Solar on Sale

Solar on Sale

Converting to solar costs less than you think. Now is the time to act.

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In business, timing is everything. And the time is now for business owners who have been toying with the idea of converting to solar energy. Solar costs are down while fossil fuel costs are up, federal tax credit incentives are keeping the cost of initial installation down, and solar equipment made in the USA is built to last longer.

Sun power has never been more attractive. Conversion to solar energy will decrease your energy costs over the long haul while minimizing your carbon footprint. And you won’t have to break the bank if you take advantage of incentives that encourage convergence.

Solar or fossil fuel, which costs less?

According to the Solar Energy Industries Association, solar project costs have dropped 45 percent since 2012 (primarily due to technology innovations and new inventions). Meanwhile, electricity is costing more. The U.S. Energy Information Administration states that the average American retail electricity prices rose from 7.61 cents per kilowatt-hour (kWh) in 2004 to 10.52 cents per kWh in September 2014.

Local solar energy businessman Jack Cahill confirms those assertions. “What most businesses look for is to cut down on the rapid price increase of electricity, which has gone up 40 percent in the past 10 years,” said Cahill, owner of Jack’s Solar, a solar energy equipment supplier in Umatilla. “That will not decrease anytime soon. In 10 years, it will be even more expensive.”

Federal Slice and dice the initial cost 

You can knock 30 percent right off the top thanks to a federal tax credit established by the Energy Policy Act of 2005. But don’t drag your feet. According to Energy.gov, the system must be in service before December 31, 2016. After Jan. 1, 2016, the tax credit falls to 10 percent. The time to act is now.

That 30 percent credit translates into a significant reduction in the initial cost of installation for business owners. “Depending on the project, the cost is $3 to $3.50 per watt. To install for 5,000 watts of power will cost $15,000,” said Cahill. “Thirty percent, or $4,500, is deducted by federal tax credit, leaving initial installation cost of $10,500 for the first year only.”

And the tax credit isn’t the only cost break you’ll get. Solar energy depreciates rapidly, at a rate of five to six years for tax purposes. “They can depreciate an entire system in one year. When you get down to it, it is like you are getting it for nothing, given the tax breaks,” said Cahill.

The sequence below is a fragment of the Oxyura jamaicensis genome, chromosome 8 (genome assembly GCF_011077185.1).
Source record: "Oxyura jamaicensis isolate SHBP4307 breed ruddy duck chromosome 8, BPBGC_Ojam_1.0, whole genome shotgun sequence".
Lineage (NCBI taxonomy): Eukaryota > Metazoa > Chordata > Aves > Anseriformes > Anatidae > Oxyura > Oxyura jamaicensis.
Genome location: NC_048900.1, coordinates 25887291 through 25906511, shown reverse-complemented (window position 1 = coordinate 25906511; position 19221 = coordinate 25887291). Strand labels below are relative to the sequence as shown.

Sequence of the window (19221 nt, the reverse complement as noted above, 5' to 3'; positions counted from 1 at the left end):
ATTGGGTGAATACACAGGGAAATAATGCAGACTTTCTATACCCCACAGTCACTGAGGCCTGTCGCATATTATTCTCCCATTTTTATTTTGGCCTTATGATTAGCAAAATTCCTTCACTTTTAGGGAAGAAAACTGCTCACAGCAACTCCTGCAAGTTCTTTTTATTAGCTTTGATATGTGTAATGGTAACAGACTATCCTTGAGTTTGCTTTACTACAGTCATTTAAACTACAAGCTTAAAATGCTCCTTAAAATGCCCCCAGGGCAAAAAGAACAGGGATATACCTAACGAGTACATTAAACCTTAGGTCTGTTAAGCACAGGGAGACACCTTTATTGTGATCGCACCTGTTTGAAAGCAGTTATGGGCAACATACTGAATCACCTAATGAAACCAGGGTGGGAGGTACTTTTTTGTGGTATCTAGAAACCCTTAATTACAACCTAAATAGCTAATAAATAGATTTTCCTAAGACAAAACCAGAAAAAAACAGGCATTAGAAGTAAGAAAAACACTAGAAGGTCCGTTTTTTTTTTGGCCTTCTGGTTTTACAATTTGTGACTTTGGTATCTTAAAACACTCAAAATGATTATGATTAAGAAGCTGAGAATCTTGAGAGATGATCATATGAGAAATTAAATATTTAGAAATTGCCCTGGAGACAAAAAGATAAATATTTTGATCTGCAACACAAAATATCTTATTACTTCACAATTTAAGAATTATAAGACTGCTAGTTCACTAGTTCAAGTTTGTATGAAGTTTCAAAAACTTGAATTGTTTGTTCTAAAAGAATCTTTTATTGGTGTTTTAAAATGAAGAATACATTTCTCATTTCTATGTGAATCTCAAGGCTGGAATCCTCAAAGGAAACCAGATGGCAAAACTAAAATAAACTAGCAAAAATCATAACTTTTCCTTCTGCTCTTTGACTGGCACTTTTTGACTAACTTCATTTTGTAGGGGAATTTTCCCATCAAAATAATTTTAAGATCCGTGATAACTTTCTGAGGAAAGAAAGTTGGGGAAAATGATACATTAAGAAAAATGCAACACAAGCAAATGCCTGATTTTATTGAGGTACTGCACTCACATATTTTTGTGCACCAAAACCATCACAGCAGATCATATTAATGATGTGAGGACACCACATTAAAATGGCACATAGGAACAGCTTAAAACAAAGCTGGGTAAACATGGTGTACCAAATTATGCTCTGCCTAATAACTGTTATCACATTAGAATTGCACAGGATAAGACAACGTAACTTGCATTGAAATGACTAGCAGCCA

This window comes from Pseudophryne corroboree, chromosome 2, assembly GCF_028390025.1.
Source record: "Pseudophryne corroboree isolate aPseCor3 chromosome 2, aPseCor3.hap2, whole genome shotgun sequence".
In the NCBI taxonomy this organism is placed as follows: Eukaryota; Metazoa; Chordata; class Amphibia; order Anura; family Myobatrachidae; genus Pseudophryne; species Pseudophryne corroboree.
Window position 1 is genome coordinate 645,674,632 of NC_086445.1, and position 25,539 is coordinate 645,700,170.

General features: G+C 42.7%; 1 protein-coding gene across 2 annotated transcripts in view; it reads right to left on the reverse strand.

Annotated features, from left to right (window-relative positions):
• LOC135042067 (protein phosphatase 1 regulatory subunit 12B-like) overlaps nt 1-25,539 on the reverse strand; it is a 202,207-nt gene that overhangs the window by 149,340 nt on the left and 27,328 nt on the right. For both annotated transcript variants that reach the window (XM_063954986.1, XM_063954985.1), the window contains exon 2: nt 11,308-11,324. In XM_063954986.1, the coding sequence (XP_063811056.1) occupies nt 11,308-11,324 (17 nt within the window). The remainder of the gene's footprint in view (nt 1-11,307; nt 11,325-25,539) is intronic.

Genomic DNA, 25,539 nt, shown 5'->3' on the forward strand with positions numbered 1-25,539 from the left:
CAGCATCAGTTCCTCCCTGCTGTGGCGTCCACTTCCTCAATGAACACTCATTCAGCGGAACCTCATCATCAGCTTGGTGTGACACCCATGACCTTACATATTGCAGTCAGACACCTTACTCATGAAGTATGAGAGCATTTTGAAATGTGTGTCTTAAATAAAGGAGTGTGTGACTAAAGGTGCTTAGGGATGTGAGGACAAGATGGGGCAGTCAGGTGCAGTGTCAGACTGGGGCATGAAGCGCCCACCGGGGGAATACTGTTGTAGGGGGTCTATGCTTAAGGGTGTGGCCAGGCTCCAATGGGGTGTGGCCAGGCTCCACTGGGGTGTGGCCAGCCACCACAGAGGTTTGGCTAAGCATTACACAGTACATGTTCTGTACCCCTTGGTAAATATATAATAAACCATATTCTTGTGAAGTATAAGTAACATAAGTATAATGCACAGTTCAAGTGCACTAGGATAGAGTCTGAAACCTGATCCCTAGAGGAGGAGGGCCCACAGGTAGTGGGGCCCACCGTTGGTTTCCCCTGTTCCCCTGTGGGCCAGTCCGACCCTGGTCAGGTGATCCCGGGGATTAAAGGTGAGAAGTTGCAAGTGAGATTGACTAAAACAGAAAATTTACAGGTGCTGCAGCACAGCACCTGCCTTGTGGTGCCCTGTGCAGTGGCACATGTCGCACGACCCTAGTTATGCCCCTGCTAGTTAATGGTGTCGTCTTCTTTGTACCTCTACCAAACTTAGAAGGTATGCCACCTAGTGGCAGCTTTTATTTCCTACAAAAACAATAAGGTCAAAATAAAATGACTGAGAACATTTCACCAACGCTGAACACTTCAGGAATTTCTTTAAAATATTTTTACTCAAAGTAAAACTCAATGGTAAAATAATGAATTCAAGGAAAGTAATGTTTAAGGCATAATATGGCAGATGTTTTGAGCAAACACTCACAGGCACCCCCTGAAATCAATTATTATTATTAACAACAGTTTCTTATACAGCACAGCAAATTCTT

Panel prices plummet 

According to a new report from the National Renewable Energy Laboratory, the price of solar panels dropped by 19 percent nationwide in 2013. And prices are expected to drop another 12 percent in 2014 according to bizjournals.com.

And the bigger the job, the bigger the savings. The price of solar panels fell below $2 per watt in 2013 on utility-scale projects, and then fell to $1.80 per watt in 2014 — a whopping 59 percent plunge from 2010.

Of course, cost varies from market to market, and from dealer to dealer.

Cahill acquires his solar equipment from Solar World, an American company. Cahill feels that solar products from China or Mexico are not made to last as long.

Total Effect

All things considered, $25,000 is the average cost for a homeowner or small business owner in Florida to convert to solar. In Florida, the monthly savings of converting to solar is $139 per month. With the federal tax incentives in place, the average Floridian would save $30,000 – $39,000 over the course of 20 years.

Cahill breaks down the savings with another basic example. “Let’s say they had a $200 per month electric bill – that’s $2,400 they will not spend this year. The average return is five to seven years, depending on the consumer. In that time, you have 100-percent return on your money. Then you have essentially free electricity, so long as you are in that business location.”

Put another way, Cahill asked rhetorically, “Would you invest $10,000 into CDs whereby you will get all your money back in five years, followed by a return of $200 per month for life?” Of course you would. It is a no-brainer.

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